Thursday, May 14, 2015

Transporation: Culture Shock

Since our time in London began I knew the biggest cultural difference I would see was transportation. As I look out the window on a rainy night at the local Pret a Manger I see so many people that use completely different forms of transportation. First of all, many, and I mean many people walk. It is beyond comparison from our part of the United States. It doesn’t take a tourist long to have sore legs from being here less than a week all together. For those that do not walk there are the famous double decker red buses that roam the streets. This design makes sense, just like the houses here. The only choice is to go up to hold people in order to make space mean something. Then there are the thousands of taxi cabs that are always being used to transport people through this busy city. They all have the typical look of something that many of us would call a “death trap” due to how compact they are. I have kept my eye out for the more so “American” style vehicles that are regularly found in the United States. So far I have only encountered three Ford cars, only because I was paying attention for those. For those who do not use either of these decide to get around on two wheels. Many people have their own motorcycles and bicycles. Personally, I would not want to use either in this busy city, as I would be afraid of getting run over.

There is an issue with all of the above mentioned means of transportation, and that is time. When we took a bus on the first day of our trip it took us an hour to travel 20 miles into the city. In response to this, the tube is a common alternative. The tube system is a series of mainly underground trains that run through different parts of the city. Each tube line has a color code and is given a name. Each individual line has its own stops that it makes at stations on its route. Some routes cross over at the same station where a person can get off and head a different direction. It is a great alternative to save money, and all it takes is an oyster card to gain access to specified zones. However, on a daily basis I could not use the tube unless completely necessary. It becomes extremely crowded in the morning and late afternoon when everyone is commuting back and forth from work. Many of the people that aren’t tourists look miserable at the end of an eight hour day. Their eyes are bloodshot and many are sleeping, about how I felt during the first couple of days here. I wanted to get pictures of us in a crowded tube, but it is so uncomfortable and hot in those situations to move around too much. I will take advantage of this opportunity before the trip is over.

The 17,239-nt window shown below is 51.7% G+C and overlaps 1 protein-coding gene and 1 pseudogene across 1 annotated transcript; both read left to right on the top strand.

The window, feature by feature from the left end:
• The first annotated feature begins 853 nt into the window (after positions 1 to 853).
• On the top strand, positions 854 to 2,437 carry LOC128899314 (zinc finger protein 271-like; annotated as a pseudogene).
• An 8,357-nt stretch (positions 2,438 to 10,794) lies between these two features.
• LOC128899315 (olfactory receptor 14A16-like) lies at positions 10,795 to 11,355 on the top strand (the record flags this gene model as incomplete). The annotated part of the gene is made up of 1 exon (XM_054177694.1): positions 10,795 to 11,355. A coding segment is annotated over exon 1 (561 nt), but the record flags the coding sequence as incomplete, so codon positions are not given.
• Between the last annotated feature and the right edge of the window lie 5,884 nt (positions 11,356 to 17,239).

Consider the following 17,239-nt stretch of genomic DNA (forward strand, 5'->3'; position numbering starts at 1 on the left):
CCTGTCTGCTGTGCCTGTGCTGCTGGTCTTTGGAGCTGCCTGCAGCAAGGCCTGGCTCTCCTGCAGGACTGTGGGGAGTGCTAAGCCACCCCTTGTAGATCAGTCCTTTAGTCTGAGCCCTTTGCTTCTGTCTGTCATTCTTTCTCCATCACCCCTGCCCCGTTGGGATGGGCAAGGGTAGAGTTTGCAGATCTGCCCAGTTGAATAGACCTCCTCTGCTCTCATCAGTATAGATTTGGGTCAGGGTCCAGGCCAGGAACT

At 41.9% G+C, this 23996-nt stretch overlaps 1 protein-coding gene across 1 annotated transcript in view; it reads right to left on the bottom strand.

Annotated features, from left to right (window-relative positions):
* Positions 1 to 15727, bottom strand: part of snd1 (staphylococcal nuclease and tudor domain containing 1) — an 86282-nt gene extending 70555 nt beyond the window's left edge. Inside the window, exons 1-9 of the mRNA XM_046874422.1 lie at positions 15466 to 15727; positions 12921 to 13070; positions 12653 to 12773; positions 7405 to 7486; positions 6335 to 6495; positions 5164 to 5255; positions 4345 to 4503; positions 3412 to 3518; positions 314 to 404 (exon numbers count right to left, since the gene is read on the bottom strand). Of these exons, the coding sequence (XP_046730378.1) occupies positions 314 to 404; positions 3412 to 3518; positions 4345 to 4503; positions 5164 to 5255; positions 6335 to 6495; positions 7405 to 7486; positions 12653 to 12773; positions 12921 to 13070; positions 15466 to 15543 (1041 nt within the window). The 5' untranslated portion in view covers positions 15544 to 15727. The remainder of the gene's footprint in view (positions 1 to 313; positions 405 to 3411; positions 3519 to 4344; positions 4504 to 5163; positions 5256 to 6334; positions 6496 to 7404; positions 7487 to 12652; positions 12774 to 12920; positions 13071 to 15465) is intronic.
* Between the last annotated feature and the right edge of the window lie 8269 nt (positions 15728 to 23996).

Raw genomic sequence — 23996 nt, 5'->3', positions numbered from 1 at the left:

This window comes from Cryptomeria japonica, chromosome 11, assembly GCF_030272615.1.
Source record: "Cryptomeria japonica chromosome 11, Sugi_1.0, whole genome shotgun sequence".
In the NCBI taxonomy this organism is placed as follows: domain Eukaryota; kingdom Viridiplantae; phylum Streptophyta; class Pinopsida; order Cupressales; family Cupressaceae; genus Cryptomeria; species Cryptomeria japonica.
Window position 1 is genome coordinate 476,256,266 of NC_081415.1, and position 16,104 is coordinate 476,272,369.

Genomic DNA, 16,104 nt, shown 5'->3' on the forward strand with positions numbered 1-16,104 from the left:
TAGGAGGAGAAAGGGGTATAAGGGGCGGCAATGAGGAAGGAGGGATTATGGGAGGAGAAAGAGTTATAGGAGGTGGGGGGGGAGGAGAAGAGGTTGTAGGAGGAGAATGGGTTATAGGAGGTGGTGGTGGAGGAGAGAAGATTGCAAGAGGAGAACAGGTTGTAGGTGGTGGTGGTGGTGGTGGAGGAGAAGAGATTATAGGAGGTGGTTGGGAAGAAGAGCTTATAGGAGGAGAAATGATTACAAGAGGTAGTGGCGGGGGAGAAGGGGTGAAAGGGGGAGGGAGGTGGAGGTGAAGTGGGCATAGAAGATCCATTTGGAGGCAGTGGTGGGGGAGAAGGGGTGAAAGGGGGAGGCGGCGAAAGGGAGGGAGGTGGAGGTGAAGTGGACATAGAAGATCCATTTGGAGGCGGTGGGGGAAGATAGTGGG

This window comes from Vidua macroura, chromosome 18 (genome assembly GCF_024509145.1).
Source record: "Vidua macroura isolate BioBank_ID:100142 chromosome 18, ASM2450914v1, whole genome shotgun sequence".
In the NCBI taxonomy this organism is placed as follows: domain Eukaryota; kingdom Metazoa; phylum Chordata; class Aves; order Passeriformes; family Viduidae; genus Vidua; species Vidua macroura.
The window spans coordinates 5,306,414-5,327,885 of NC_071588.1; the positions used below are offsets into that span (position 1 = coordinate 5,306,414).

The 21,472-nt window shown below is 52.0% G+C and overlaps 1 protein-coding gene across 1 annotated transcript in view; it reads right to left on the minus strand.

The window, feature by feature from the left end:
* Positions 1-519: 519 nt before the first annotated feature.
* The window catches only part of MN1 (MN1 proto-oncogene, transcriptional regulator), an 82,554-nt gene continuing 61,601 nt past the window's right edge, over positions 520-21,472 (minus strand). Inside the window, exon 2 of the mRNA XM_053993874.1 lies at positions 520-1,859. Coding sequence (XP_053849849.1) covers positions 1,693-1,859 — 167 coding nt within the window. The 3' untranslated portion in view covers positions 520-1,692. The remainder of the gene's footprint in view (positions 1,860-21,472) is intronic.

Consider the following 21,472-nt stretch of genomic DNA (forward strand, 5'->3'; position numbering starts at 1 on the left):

Today was the first day we used one of the stations above ground.

The typical double decker bus.

This is the sign at every stop for the tube system. These become very important to recognize here.

The typical London cab.

I thought this picture symbolizes the what I feel is a problem for transportation in London. The grocery store chain Tesco delivering groceries. This is something we don't see in the United States and he actually just pulled up on the street sidewalk to park.


  1. I like that you notice things differently from Skyler, hence I am reading two very different perspectives! This makes it very interesting for me! I never would have given their transportation that much thought if I wasn't there to encounter it myself! We here in the U.S. pretty much take for granted that we can just drive where ever we want! I wonder how expensive it is to have ones groceries delivered?!

  2. The wide open spaces once we get back to the USA will be great to enjoy. I would think it too be outrageous to get groceries delivered. Not only do the groceries add up quickly, but once you add delivery onto it.